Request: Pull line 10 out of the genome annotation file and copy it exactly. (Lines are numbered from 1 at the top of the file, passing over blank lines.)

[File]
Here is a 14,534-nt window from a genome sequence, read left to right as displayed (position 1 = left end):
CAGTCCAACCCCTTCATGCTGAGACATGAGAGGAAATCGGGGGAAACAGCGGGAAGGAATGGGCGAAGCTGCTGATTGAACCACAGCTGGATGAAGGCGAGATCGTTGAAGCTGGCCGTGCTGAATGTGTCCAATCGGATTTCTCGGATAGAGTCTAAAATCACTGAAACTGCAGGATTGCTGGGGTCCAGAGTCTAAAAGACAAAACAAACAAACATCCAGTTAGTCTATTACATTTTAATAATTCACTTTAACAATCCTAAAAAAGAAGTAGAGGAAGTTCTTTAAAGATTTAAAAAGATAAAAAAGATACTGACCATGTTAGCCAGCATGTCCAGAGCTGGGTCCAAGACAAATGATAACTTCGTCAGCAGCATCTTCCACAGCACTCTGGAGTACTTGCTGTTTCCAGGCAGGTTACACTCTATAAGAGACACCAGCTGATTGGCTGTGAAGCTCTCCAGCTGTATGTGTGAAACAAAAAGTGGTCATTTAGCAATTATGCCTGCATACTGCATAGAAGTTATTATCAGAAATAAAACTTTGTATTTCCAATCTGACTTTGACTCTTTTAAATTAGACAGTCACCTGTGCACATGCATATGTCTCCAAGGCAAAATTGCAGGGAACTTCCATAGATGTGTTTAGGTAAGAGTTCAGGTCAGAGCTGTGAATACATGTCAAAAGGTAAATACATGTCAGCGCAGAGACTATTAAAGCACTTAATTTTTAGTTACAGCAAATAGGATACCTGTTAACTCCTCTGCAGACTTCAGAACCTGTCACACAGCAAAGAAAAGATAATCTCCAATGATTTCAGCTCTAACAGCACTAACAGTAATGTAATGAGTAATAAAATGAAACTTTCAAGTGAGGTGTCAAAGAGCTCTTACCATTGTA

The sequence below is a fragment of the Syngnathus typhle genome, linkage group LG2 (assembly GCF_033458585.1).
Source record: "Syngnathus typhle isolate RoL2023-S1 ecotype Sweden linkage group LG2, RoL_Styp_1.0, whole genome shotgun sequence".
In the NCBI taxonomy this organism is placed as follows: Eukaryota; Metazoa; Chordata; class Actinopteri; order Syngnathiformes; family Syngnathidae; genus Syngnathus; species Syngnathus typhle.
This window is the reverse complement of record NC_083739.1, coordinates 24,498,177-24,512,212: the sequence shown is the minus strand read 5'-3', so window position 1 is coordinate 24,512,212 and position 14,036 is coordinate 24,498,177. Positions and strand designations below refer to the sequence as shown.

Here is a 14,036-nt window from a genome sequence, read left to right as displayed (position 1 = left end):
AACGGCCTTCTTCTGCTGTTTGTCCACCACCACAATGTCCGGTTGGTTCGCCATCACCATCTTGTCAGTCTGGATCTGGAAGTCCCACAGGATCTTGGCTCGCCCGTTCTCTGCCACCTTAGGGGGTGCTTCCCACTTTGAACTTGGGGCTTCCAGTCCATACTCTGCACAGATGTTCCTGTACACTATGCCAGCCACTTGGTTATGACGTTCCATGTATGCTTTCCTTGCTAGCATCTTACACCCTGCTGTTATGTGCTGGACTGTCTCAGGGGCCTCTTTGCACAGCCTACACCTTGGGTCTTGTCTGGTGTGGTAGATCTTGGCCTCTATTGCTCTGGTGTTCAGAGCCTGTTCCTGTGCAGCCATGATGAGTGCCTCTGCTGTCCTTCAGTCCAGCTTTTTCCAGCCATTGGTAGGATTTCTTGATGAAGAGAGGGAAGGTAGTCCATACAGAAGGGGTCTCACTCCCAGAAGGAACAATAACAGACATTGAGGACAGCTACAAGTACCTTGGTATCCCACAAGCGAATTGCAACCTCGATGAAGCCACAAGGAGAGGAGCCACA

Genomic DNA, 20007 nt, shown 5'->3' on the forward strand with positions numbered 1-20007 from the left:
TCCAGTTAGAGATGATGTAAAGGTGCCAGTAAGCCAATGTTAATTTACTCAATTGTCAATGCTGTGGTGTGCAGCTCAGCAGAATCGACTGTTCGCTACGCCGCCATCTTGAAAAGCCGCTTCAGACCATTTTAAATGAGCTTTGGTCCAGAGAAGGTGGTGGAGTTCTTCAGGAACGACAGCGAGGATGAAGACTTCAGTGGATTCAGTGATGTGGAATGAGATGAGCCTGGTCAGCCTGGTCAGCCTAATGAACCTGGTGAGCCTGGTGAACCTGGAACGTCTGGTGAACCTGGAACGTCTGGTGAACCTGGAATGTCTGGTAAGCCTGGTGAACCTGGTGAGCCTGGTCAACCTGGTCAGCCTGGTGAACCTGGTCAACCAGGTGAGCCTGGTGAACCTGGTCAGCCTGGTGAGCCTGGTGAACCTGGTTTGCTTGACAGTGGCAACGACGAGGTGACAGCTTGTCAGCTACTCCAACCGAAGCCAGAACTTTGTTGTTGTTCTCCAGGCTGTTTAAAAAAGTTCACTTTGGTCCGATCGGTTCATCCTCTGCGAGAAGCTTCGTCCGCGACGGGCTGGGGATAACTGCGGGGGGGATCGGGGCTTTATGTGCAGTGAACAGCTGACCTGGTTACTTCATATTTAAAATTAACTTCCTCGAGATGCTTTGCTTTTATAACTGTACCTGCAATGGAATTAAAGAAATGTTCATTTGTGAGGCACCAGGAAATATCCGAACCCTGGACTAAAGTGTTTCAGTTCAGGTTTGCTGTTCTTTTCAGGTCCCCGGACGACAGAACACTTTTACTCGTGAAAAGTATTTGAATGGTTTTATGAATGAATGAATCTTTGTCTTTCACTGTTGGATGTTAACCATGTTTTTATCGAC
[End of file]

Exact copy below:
TCCAGTTAGAGATGATGTAAAGGTGCCAGTAAGCCAATGTTAATTTACTCAATTGTCAATGCTGTGGTGTGCAGCTCAGCAGAATCGACTGTTCGCTACGCCGCCATCTTGAAAAGCCGCTTCAGACCATTTTAAATGAGCTTTGGTCCAGAGAAGGTGGTGGAGTTCTTCAGGAACGACAGCGAGGATGAAGACTTCAGTGGATTCAGTGATGTGGAATGAGATGAGCCTGGTCAGCCTGGTCAGCCTAATGAACCTGGTGAGCCTGGTGAACCTGGAACGTCTGGTGAACCTGGAACGTCTGGTGAACCTGGAATGTCTGGTAAGCCTGGTGAACCTGGTGAGCCTGGTCAACCTGGTCAGCCTGGTGAACCTGGTCAACCAGGTGAGCCTGGTGAACCTGGTCAGCCTGGTGAGCCTGGTGAACCTGGTTTGCTTGACAGTGGCAACGACGAGGTGACAGCTTGTCAGCTACTCCAACCGAAGCCAGAACTTTGTTGTTGTTCTCCAGGCTGTTTAAAAAAGTTCACTTTGGTCCGATCGGTTCATCCTCTGCGAGAAGCTTCGTCCGCGACGGGCTGGGGATAACTGCGGGGGGGATCGGGGCTTTATGTGCAGTGAACAGCTGACCTGGTTACTTCATATTTAAAATTAACTTCCTCGAGATGCTTTGCTTTTATAACTGTACCTGCAATGGAATTAAAGAAATGTTCATTTGTGAGGCACCAGGAAATATCCGAACCCTGGACTAAAGTGTTTCAGTTCAGGTTTGCTGTTCTTTTCAGGTCCCCGGACGACAGAACACTTTTACTCGTGAAAAGTATTTGAATGGTTTTATGAATGAATGAATCTTTGTCTTTCACTGTTGGATGTTAACCATGTTTTTATCGAC